While in the past gaming might have had a bit different connotation, nowadays it’s just like fishing or golf. This is only logical with the rising number of millennial entrepreneurs, people who grew up on titles such as Mortal Kombat, Half-Life, Diablo, Baldur’s Gate, and the Legend of Zelda franchise. Just because one runs a multi-million-dollar company, doesn’t mean that they should abandon their decades-old passion of gaming.
However, keeping up with this might cause some technical difficulties, seeing as how the requirements of the software you use for work may not be as high as the requirements for AAA video games released in 2018. In order to keep up the pace, you need to make sure that the laptop you’re using for both business and gaming is up to the task. Here are several pointers that can help you remain on the right path.
The first thing you need to understand is that your GPU isn’t the only thing determining the quality of the graphics. The screen size gives you a higher resolution, greater immersion, and overall better visuals. What you should aim at is the 1920×1080 which is full HD, seeing as how it’s a travesty to play games like The Witcher 3: Wild Hunt or Battlefield 1 with anything less.
Ideally, you should go for a 17″ gaming laptop (the bigger the better). however, for a laptop you’re about to use for business, 15″ is probably a better choice. This is a device that you’ll have to take wherever you go, and 17″ might have trouble fitting some backpacks, while adding that extra weight to your laptop bag. After all, nothing prevents you from plugging your laptop into an extra display once you’re back at home.
The next thing on every gamer’s mind should definitely be the issue of GPU performance. Here, going with GeForce GTX is definitely the safest choice, although GeForce 940MX might be a more frugal alternative. The top choice is definitely GeForce GTX 1080, or GeForce GTX 1080 Max-Q,, which should have no problem providing you with ultra to very high performance on any video game out there. In fact, these two are even capable of providing you with resolutions as high as 3840×2018@60Hz rates without any trouble. Some, however, might consider this as a bit of overkill on a laptop (even a gaming one).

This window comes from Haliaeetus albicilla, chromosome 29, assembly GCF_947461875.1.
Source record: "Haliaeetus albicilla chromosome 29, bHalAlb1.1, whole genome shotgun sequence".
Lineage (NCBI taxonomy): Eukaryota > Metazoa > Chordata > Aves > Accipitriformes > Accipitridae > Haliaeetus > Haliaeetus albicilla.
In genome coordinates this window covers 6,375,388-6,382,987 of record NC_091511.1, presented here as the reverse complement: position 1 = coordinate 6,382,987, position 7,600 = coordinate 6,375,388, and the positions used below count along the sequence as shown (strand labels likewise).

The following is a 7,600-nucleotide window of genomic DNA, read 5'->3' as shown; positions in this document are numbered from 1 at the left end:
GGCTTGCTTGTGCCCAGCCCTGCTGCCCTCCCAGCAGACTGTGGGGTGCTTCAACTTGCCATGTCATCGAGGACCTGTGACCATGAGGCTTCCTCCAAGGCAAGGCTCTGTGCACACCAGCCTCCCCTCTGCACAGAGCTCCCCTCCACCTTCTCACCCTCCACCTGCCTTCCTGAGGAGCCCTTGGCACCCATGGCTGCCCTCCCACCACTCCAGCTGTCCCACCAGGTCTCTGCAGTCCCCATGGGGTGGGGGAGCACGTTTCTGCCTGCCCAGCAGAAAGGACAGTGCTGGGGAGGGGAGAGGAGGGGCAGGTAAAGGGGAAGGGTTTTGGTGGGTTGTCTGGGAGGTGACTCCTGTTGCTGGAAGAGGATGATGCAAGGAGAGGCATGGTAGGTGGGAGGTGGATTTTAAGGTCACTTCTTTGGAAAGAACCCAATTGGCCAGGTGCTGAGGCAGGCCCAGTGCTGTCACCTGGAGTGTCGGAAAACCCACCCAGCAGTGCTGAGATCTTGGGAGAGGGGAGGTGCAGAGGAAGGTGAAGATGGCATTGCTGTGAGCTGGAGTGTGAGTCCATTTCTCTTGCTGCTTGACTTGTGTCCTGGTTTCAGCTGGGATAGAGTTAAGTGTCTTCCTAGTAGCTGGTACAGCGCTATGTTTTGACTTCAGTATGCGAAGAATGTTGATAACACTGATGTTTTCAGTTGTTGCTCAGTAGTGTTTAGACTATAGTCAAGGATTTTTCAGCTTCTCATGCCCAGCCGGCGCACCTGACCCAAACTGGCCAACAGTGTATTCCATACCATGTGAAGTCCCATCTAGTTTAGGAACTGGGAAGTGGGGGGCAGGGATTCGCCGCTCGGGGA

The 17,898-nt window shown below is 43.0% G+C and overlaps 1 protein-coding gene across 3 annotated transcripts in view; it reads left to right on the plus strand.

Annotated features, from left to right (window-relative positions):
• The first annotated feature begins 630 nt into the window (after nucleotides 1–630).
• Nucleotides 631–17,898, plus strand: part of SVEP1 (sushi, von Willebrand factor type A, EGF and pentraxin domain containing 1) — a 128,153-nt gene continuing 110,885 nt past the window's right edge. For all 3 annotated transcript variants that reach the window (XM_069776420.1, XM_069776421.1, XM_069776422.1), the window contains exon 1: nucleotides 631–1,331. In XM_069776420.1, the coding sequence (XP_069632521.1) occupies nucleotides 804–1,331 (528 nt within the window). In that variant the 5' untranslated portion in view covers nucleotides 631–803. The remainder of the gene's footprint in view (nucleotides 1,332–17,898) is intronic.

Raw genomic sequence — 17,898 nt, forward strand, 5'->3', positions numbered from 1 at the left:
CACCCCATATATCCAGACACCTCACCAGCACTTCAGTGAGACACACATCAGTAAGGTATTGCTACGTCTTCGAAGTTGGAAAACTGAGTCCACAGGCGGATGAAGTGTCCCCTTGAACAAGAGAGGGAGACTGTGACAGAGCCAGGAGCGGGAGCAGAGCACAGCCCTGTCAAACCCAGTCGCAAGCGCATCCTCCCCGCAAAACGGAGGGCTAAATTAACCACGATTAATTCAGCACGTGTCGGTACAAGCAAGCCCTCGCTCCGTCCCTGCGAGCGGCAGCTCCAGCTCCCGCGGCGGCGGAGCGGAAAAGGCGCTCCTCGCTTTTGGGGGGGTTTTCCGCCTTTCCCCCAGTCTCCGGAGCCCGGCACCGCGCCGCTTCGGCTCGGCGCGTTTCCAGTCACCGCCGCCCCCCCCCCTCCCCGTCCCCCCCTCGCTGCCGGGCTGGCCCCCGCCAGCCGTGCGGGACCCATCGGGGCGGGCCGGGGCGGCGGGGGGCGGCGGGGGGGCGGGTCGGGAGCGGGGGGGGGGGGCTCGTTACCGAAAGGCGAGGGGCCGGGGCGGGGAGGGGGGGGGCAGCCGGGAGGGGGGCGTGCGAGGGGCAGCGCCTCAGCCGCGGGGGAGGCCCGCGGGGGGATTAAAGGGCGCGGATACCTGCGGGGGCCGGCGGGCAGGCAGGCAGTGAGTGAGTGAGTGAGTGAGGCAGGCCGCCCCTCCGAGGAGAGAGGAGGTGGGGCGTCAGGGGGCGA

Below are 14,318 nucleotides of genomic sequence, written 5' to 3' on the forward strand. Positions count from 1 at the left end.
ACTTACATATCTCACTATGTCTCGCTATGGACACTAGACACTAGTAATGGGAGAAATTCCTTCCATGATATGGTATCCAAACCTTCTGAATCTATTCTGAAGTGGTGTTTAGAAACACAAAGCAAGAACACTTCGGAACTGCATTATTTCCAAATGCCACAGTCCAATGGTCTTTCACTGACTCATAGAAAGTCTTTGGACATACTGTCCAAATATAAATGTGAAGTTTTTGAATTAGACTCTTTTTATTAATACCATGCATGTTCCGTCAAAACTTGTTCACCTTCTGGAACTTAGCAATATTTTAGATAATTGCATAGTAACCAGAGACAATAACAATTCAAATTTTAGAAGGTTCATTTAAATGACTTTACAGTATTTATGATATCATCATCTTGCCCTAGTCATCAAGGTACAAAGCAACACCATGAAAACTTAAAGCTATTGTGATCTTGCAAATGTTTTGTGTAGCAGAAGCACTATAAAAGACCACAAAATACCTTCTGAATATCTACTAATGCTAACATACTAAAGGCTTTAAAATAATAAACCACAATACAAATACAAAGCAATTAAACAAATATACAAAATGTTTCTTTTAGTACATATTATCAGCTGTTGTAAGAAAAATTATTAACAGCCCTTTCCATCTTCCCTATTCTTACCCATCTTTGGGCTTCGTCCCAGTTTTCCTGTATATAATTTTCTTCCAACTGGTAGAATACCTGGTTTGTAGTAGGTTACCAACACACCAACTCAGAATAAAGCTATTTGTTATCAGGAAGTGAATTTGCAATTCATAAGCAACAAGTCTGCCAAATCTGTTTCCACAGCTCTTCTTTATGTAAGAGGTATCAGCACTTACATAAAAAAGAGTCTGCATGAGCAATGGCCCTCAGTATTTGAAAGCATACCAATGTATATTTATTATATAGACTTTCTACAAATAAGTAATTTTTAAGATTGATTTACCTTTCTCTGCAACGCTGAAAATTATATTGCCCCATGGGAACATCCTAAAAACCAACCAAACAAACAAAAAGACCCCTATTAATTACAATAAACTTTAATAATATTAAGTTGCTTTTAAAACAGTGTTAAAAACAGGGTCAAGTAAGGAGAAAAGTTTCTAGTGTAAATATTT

Like with the above-discussed screen size, you have to think as a businessperson, as well as a gamer. Ideally, you would have a separate setup at home, but why restrict yourself in this way? You can just as easily get any high-end gaming laptop with an Intel i7 processor, and when you have an external GPU back at home, you can connect it to through Thunderbolt port.
The greatest problem with CPU is the fact that people who aren’t familiar with the chip properties often find the numbers misleading. For instance, a 4.0 GHz processor is more potent than a 3.5 GHz one, right? Well, not necessarily. You see, if the 3.5 one is an Intel i7 quad core, it will perform better in most games than a 4.0 GHz AMD would, merely because its single-thread performance is superior. This, nevertheless, mostly depends on the game, which makes this whole issue quite situational. Needless to say, as a businessperson, you need to understand that it’s all about cost-efficiency, unless you’re willing to go for the efficiency at any price.
A lot of people complain about just how quickly their battery runs out while they’re chatting or browsing online. However, a battery usage while playing a high-end video game is something on a completely different level. In fact, regardless of the battery strength, it is probably best done while there’s a power outlet nearby. Nevertheless, the choice of a battery needs to be a top priority, right up there with GPU and CPU.
So far we mostly discussed issues related to gaming. Now, on the other hand, it’s time to talk about something a bit more work-related. We’re of course speaking about the camera. Naturally, one can argue that the quality of the camera isn’t that vital when you can get a quality one cheaply and merely plug it in, yet, this means another peripheral to leave behind in a hotel room. Negotiating or conferencing over a low-quality camera leaves a poor impression, which is why you need to ensure that the laptop you’re taking has at least 720p (although even this might be deemed as mediocre by some). All in all, while it is pretty significant, the camera is definitely not your prime concern.
Most people will notice that we’ve omitted the issue of RAM, which is not that strange seeing as how this question is one of the simplest ones you can give. Going for 8GB of RAM is more than fine, while going with 16GB is definitely a safer option (for recommended requirements). RAM, like SSD, is something that can be added later on, and it is definitely for the better if you were to begin with them. Sure, there are some other traits you can look into, like the keyboard sensitivity, or the properties of your touchpad (in case of fingerprint recognition, this can even be a security trait). Nonetheless, the above-listed five should definitely be a top priority.